But the statute's first sentence does not stand alone. Its second sentence provides additional clarity and direction, both by virtue of following the first sentence and by expressly tying the first sentence to the power Congress authorized the agency to exercise. Id. ("For purposes of carrying out and enforcing such regulations ...."). This second sentence then lists illustrative examples of the types of actions the CDC may take. For example, the statute contemplates the "inspection, fumigation, disinfection, sanitation, pest extermination, destruction of animals or articles." Id. Tying these actions to "animals or articles" links the agency's power to specific, tangible things on which the agency may act. Even a reading of the statute that links "destruction" to "animals or articles" leaves the other actions in the statute (inspection, fumigation, disinfection, sanitation, and pest extermination), which by their common meanings and understandings are tied to specific, identifiable properties. And the next limitation in the statute reinforces the agency's targeted power: "found to be so infected or contaminated as to be sources of dangerous infection to human beings." Id. With this language, Congress directs the agency to act on specific animals or articles which are themselves infected or a source of contagion that present a risk of transmission to other people.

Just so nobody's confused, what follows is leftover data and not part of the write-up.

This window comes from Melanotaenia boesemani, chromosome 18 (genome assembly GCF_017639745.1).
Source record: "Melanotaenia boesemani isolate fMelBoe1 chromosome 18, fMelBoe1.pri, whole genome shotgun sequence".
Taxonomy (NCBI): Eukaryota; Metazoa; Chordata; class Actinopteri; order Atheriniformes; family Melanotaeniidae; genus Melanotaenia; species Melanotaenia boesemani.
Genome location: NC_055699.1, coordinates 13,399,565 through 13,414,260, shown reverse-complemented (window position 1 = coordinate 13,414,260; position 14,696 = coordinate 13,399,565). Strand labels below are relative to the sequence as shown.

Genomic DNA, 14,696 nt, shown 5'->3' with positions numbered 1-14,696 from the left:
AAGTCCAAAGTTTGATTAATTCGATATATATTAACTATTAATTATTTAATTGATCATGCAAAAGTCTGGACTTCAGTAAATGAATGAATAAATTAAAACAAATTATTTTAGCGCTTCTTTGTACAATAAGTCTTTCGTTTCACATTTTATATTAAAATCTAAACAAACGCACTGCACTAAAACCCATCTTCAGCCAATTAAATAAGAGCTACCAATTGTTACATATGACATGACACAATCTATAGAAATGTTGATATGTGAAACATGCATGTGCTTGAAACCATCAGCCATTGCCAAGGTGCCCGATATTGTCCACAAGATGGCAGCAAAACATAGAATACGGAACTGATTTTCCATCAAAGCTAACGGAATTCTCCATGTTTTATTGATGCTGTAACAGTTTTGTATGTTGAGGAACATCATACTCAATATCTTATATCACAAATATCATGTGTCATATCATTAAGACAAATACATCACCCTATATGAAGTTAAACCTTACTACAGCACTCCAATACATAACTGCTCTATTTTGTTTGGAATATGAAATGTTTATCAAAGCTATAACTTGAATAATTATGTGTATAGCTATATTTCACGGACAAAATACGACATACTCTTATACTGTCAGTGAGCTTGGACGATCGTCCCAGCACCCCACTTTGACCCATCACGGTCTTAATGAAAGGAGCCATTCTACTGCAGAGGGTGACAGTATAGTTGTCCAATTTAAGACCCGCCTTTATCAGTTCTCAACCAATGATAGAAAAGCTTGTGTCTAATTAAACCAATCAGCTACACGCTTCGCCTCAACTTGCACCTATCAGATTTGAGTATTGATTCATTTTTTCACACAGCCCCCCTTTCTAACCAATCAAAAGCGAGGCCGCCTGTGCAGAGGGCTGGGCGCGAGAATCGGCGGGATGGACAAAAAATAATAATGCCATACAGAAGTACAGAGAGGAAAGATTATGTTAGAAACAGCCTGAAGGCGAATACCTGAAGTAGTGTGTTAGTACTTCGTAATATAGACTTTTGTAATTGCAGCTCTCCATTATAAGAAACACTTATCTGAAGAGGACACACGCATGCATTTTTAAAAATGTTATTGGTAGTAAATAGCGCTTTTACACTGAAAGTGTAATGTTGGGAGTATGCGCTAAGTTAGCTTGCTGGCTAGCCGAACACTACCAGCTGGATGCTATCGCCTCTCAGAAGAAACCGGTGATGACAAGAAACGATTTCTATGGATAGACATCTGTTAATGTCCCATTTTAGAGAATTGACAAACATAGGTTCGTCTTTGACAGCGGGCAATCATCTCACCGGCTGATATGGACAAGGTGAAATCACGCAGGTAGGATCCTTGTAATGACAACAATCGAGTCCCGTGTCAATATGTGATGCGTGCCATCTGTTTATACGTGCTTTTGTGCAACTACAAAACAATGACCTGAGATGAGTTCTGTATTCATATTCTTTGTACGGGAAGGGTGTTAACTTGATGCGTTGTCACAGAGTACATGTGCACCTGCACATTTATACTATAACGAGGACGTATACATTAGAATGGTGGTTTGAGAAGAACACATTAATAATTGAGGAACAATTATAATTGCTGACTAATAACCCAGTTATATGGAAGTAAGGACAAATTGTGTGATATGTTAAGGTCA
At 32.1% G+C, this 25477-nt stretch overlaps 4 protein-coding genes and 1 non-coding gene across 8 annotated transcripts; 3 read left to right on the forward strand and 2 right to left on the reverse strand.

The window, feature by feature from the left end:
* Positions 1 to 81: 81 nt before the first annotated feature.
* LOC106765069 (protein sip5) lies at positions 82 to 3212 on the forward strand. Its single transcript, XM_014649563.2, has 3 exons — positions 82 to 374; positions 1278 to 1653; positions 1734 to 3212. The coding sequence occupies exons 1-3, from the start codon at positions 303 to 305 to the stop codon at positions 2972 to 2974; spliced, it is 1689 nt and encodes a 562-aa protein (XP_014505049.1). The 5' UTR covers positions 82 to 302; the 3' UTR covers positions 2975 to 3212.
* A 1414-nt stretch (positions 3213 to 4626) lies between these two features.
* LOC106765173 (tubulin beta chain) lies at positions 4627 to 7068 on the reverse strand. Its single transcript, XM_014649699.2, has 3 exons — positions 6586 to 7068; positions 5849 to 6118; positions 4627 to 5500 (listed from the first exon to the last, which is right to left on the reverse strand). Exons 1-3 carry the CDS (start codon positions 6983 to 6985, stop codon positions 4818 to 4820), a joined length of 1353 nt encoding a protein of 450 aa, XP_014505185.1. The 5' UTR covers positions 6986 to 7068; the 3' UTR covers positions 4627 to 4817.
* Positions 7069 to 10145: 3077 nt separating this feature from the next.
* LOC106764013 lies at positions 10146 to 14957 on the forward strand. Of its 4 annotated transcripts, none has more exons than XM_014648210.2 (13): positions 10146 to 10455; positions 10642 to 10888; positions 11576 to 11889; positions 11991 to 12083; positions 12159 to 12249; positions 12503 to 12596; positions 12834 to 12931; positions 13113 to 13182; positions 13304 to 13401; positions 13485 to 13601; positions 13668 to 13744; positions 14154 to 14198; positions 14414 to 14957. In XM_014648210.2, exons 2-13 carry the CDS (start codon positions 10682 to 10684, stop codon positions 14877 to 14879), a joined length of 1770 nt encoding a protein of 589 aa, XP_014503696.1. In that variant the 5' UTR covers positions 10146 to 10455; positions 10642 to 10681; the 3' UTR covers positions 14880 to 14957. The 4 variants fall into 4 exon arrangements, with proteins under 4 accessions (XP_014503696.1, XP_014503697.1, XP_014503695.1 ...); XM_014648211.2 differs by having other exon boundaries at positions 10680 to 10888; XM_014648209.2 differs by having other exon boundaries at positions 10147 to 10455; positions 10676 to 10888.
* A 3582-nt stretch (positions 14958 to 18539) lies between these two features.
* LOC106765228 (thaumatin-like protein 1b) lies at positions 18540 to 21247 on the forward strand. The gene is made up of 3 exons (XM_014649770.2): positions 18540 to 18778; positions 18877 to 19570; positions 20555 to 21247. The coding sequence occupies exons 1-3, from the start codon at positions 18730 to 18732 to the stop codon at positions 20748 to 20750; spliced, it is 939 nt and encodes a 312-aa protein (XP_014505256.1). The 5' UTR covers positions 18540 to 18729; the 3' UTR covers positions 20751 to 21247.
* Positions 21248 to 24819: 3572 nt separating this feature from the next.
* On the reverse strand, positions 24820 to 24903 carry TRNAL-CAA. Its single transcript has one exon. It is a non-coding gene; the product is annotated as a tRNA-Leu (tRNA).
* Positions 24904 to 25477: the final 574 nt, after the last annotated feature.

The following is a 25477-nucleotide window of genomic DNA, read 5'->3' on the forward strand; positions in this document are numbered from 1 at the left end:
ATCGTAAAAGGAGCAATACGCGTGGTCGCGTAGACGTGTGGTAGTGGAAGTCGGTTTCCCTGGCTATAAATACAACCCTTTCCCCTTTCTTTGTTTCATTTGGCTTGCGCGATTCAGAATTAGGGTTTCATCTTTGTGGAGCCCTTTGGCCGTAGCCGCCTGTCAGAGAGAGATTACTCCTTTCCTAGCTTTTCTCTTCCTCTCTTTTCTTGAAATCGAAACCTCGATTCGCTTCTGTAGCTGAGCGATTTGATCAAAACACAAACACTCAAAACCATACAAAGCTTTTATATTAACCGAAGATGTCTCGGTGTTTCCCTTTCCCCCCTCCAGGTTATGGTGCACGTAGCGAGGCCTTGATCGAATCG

That takes the Court to the final words of the first subsection of the statute, "and other measures, as in his judgment may be necessary," which at bottom drive the dispute between the parties. Defendants argue that the statute authorizes other measures beyond those specified. After all, the text uses examples and does not exhaust the range of permissible actions the agency may take. But to read the words "other measures" as Defendants propose would divorce them from their context and take them in isolation without regard for what came before. This the Court may not do. See Gundy , 139 S. Ct. at 2126 (citing Davis v. Michigan Dep't of Treasury , 489 U.S. 803, 809, 109 S.Ct. 1500, 103 L.Ed.2d 891 (1989) ). Doing so creates at least three textual problems.
First , following the list of examples provided, "other measures" must be reasonably of the type Congress contemplated in the statutory text—fumigation, disinfection, destruction of animals or things, or other measures reasonably of this type.
Second , Congress directed the actions set forth in Section 361 to certain animals or articles, those so infected as to be a dangerous source of infection to people. On the face of the statute, the agency must direct other measures to specific targets "found" to be sources of infection—not to amorphous disease spread but, for example, to actually infected animals, or at least those likely to be, which also have the required nexus with interstate or foreign commerce.
Third , the common meaning of the word "article" does not extend the agency's reach to an action such as evictions. As used in the statute, an article means "a particular object or item." Article , The American Heritage Dictionary (4th ed. 2000); see also Article , Oxford English Dictionary (20th ed. 1981) & (supp. 1987) (defining article as a material thing); Merriam-Webster Online Dictionary , https://www.merriam-webster.com/dictionary/article (last visited Mar. 10, 2021) (a particular kind of object).